The longer you have had your complaint, the longer will the cure take, but even the most chronic cases will show improvement if you persist with the treatment.

Boil 1 oz. dandelion root in 1 1 pt. water for 20 minutes, which should reduce the water to about 1 pt. Strain off and cool, and take a wineglassful twice a day.

Another remedy is to take a handful of hops and pour boiling water over them until they are quite soaked, then place the hops in muslin to keep them together, and lay them on the affected part. This simple poultice is excellent for long-standing pain in stiffened joints.

Peel the root of a horseradish, cut it into slices and rub them on the affected parts.

Yet another simple application is that of dried marjoram placed in a muslin bag and heated in the oven, then put on the area of pain.

An infusion of the leaves or flowers, or of the crushed seeds of burdock will also relieve rheumatism.

The herb rue, is first class in its properties for relieving sciatic pains. The green leaves of the herb are beaten and bruised, then laid on the site of the pain.

Sore Throat -  

Make an infusion of the herb self-heal as if making tea, one pint of water to 1 oz. of the herb. Drink the liquid very slowly, a wineglassful two or three times a day.

The crushed root of the herb avens will provide another cure for a sore throat if a little is placed in boiling water for a few minutes. The liquid is drunk cool.

A raspberry vinegar made by putting a quart of fresh raspberries in a basin is good for sore throats and chests. Pour on a pint of vinegar and cover well. Let it stand for 3 days, stirring it each day. Strain through a flannel bag and add to the liquor 1 lb. loaf sugar to each pint. Then boil for 10 minutes, removing the scum which rises to the top. When cold, bottle and cork well. Best taken from a spoon and sipped slowly.

If nettle leaves are boiled down, and honey added to the water to make a syrup, a teaspoonful will clear the throat and heal the chest.

Take 3 dried figs, split them open, and put them into a saucepan with 2 pt. water and 1 oz. liquorice root. Simmer to about 1 pt., strain off the liquid and bottle it. This will provide you with a most effective gargle for a sore throat.

Perhaps the best infusion of all for chest and throat trouble is linseed tea made in the following way: put 2 tbs. of whole linseeds into 1 qt. water and simmer slowly for about 70 minutes. Strain off the liquid and add the juice of two lemons and sugar or honey to sweeten to individual taste.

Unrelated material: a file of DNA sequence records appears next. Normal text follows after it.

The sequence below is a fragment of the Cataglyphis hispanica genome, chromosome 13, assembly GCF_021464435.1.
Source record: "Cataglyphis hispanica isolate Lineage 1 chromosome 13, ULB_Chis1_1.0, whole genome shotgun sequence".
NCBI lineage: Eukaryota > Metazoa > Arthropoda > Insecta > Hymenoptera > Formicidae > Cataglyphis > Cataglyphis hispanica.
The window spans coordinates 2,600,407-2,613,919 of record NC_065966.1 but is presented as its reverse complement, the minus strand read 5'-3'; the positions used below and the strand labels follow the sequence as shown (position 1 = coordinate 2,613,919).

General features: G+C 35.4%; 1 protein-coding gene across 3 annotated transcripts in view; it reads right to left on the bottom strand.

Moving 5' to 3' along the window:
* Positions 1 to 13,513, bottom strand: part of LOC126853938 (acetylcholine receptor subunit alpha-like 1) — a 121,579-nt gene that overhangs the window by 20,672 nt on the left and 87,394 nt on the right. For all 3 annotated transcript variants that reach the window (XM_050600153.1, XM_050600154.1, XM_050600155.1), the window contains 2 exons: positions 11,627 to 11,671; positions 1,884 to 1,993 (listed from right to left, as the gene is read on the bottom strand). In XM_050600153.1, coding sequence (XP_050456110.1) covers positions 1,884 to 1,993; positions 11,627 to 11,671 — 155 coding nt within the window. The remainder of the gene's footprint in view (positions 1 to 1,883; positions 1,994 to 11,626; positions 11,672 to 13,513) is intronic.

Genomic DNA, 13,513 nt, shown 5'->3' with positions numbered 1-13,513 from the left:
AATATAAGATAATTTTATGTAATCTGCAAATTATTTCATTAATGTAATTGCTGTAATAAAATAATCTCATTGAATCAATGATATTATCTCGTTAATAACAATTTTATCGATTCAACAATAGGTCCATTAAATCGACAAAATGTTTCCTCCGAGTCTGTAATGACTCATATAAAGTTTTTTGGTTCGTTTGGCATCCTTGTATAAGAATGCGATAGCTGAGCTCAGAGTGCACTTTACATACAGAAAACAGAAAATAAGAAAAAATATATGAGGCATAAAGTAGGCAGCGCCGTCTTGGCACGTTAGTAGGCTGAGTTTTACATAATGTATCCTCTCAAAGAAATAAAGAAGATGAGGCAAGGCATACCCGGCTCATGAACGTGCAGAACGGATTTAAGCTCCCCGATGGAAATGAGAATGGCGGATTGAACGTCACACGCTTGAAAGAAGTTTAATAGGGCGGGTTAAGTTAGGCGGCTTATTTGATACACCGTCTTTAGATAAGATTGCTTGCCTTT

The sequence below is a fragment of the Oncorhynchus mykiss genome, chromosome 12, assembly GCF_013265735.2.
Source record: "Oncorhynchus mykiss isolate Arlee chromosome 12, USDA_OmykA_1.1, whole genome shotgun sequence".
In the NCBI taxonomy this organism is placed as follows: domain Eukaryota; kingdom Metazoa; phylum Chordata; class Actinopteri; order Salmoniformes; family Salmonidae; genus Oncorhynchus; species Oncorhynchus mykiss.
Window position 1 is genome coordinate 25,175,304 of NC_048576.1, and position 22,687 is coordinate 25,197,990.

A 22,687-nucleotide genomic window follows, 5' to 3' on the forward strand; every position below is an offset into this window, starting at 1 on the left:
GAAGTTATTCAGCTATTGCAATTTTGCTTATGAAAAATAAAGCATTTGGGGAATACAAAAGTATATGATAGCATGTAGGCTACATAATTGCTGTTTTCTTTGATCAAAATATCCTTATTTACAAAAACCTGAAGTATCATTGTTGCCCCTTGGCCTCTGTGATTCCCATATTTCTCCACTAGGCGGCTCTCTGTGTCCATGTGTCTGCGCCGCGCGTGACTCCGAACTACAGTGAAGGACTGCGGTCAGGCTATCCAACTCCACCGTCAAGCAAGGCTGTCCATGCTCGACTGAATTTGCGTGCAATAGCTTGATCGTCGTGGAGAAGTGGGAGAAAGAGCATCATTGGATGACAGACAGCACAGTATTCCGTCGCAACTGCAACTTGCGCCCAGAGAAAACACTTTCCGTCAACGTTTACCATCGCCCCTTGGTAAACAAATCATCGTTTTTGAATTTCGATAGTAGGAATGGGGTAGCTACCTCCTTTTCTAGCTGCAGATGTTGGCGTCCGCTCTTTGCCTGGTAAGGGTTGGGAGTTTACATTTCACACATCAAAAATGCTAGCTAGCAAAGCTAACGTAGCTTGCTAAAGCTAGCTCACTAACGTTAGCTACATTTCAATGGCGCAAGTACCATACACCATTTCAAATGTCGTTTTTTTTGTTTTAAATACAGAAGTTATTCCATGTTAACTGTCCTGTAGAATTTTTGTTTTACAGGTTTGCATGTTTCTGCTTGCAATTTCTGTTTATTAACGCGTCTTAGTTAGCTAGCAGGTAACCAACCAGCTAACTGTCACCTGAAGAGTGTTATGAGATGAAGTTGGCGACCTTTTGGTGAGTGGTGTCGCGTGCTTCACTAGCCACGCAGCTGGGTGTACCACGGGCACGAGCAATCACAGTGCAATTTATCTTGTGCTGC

Neuralgia - This intolerable pain is that which travels along the course of a nerve when no structural changes can be observed, even with a microscope.

Appy a dressing of horseradish scrapings held to the site of the pain.

Another remedy is to boil 1 oz. of the herb ladies’ slipper root in 1 pt. water for 10 minutes. Strain off the liquid. One wineglassful should be enough to offset the attack.

Toothache -
Relief can be found by using the juice of a white beetroot.

Sage tea, used hot as a mouth wash may also be effective.

It must be remembered that these methods can only relieve and not cure, and in the final resort one must visit the dentist for a permanent cure of the trouble.

As an occasional teeth whitener, lemon juice is excellent. It should not be used too often however, as it is acid.

Strawberry juice will also whiten teeth.

Warts - Dandelion juice is the surest cure for warts. Squeeze a leaf and a drop of the milky secretion will appear. Apply this to the wart and continue this treatment for as long as is necessary. Eventually the wart will turn black. If you carry on this treatment, you will suddenly realize to your surprise that the wart has gone, leaving no trace.

Apple juice can be used as an alternative cure by rubbing the wart with a slice of freshly-cut apple and leaving the juice to dry on.
Juice of an elderberry leaf may also be used, or that of chickweed. The greater celandine and the houseleek may also be utilized in the same way, but the best juice of them all is that of the dandelion.

A word on prevention of warts. The water in which eggs have been boiled can cause warts. Such water should always be thrown away and not left standing about. Warts can also be picked up if the skin is scratched on the walls of farm buildings such as cattle byres, stables and so forth. As a final warning, warts should never be cut or pricked, except under medical supervision.